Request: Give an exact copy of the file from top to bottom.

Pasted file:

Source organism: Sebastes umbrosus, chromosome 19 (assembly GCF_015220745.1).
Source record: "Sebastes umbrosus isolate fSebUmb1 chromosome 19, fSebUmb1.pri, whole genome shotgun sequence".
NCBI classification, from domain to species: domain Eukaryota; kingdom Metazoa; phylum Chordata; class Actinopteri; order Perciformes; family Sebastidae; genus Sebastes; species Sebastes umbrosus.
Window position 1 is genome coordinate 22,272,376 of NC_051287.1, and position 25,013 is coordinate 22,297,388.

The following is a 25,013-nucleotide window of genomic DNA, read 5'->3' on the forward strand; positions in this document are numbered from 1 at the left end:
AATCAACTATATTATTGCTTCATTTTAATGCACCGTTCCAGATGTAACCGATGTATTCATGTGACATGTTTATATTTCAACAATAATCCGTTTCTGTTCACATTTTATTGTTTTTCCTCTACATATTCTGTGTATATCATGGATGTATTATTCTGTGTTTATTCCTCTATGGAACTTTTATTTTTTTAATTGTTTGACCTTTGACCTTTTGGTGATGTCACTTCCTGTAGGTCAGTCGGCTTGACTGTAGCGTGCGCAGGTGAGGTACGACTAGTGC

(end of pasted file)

Source organism: Sebastes umbrosus, chromosome 19 (assembly GCF_015220745.1).
Source record: "Sebastes umbrosus isolate fSebUmb1 chromosome 19, fSebUmb1.pri, whole genome shotgun sequence".
NCBI classification, from domain to species: domain Eukaryota; kingdom Metazoa; phylum Chordata; class Actinopteri; order Perciformes; family Sebastidae; genus Sebastes; species Sebastes umbrosus.
Window position 1 is genome coordinate 22,272,376 of NC_051287.1, and position 25,013 is coordinate 22,297,388.

The following is a 25,013-nucleotide window of genomic DNA, read 5'->3' on the forward strand; positions in this document are numbered from 1 at the left end:
AATCAACTATATTATTGCTTCATTTTAATGCACCGTTCCAGATGTAACCGATGTATTCATGTGACATGTTTATATTTCAACAATAATCCGTTTCTGTTCACATTTTATTGTTTTTCCTCTACATATTCTGTGTATATCATGGATGTATTATTCTGTGTTTATTCCTCTATGGAACTTTTATTTTTTTAATTGTTTGACCTTTGACCTTTTGGTGATGTCACTTCCTGTAGGTCAGTCGGCTTGACTGTAGCGTGCGCAGGTGAGGTACGACTAGTGC